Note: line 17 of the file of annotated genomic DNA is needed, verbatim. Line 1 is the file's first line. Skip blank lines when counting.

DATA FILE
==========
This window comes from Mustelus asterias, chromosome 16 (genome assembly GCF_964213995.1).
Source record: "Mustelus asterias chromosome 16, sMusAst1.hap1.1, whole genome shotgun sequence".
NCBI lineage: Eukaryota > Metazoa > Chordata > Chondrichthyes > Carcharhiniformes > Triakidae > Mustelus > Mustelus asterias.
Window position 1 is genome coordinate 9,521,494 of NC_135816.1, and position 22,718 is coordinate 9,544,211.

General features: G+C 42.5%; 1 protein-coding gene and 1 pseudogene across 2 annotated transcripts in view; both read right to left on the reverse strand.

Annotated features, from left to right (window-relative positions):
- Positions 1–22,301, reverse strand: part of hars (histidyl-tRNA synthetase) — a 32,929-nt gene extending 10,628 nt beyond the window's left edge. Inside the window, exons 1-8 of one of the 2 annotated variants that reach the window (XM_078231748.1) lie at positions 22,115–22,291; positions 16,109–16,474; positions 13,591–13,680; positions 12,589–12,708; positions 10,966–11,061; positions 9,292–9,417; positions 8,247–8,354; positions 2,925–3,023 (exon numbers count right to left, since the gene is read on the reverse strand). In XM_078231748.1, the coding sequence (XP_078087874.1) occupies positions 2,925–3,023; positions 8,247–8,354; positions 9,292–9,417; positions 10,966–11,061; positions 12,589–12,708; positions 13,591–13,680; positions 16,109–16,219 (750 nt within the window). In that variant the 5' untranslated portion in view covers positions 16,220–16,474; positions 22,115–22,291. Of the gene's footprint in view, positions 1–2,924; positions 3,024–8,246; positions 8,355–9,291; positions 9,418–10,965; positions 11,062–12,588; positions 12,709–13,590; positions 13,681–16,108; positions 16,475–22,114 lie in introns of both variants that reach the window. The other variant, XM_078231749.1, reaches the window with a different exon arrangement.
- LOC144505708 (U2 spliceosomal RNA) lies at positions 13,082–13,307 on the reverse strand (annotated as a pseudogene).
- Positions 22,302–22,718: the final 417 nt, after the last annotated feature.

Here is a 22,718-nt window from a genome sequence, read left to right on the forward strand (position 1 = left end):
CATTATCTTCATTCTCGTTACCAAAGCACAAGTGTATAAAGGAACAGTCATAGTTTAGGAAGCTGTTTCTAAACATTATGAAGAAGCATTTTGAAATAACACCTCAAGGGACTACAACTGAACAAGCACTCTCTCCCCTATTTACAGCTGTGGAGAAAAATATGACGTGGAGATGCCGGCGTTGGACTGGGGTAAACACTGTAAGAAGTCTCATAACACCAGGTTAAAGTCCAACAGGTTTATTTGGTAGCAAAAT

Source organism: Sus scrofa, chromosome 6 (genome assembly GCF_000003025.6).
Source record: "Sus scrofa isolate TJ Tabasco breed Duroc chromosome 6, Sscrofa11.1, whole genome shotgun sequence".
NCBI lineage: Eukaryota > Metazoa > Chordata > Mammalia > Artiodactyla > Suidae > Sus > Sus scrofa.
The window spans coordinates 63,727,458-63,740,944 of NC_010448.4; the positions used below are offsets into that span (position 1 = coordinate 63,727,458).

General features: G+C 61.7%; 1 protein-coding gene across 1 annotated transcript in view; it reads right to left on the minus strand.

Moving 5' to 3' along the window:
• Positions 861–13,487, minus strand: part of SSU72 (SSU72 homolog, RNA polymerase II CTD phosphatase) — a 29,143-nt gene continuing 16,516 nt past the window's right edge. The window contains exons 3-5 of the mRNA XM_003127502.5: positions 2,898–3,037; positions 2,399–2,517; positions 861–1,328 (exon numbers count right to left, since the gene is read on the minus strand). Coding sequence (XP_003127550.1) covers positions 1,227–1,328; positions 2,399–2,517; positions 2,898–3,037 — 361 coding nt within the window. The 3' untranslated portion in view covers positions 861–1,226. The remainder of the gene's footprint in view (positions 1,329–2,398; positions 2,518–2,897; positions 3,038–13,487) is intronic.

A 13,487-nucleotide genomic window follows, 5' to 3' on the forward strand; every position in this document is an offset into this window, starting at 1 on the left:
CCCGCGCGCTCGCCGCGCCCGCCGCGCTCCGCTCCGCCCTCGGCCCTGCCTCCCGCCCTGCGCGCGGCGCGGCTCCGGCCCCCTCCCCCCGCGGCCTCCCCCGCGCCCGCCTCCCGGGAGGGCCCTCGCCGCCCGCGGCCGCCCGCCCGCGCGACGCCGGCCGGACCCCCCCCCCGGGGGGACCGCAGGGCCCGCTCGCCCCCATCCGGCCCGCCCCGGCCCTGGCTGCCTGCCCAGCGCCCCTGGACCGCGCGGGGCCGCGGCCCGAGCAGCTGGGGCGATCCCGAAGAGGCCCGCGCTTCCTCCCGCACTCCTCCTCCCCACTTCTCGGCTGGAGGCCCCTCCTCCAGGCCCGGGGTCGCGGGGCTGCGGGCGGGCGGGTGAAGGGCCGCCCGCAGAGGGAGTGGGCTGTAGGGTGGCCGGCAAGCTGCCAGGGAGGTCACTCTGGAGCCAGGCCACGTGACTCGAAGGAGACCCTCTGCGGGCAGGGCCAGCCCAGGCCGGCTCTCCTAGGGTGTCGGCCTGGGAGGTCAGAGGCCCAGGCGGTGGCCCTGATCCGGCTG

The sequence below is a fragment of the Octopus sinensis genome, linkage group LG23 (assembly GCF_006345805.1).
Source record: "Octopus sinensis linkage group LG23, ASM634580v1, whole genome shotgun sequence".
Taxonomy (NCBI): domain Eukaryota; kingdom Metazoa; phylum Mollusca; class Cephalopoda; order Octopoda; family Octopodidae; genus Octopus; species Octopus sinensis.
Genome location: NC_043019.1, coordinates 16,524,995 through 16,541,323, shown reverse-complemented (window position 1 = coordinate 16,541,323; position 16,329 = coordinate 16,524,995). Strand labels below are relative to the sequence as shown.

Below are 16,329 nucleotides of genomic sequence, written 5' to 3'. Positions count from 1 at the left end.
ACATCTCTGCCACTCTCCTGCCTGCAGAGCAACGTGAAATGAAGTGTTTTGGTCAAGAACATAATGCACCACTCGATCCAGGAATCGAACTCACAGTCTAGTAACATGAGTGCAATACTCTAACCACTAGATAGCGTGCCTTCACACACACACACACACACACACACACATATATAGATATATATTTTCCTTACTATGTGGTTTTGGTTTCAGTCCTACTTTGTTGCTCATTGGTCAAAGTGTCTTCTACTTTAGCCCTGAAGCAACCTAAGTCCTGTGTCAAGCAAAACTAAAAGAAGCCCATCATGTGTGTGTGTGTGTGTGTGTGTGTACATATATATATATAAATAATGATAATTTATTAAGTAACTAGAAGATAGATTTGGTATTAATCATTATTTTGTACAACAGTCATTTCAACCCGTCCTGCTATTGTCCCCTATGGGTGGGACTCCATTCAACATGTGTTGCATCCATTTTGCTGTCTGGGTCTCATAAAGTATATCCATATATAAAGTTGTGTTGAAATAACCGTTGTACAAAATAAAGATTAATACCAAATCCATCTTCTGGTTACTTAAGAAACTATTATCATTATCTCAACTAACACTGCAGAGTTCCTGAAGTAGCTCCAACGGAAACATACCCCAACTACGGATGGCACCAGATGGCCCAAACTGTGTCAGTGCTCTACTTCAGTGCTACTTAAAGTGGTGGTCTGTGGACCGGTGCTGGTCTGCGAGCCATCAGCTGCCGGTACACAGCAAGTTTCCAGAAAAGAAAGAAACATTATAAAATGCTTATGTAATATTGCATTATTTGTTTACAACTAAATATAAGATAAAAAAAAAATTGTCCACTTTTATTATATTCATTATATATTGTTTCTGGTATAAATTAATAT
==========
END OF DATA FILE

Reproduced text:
Moving 5' to 3' along the window: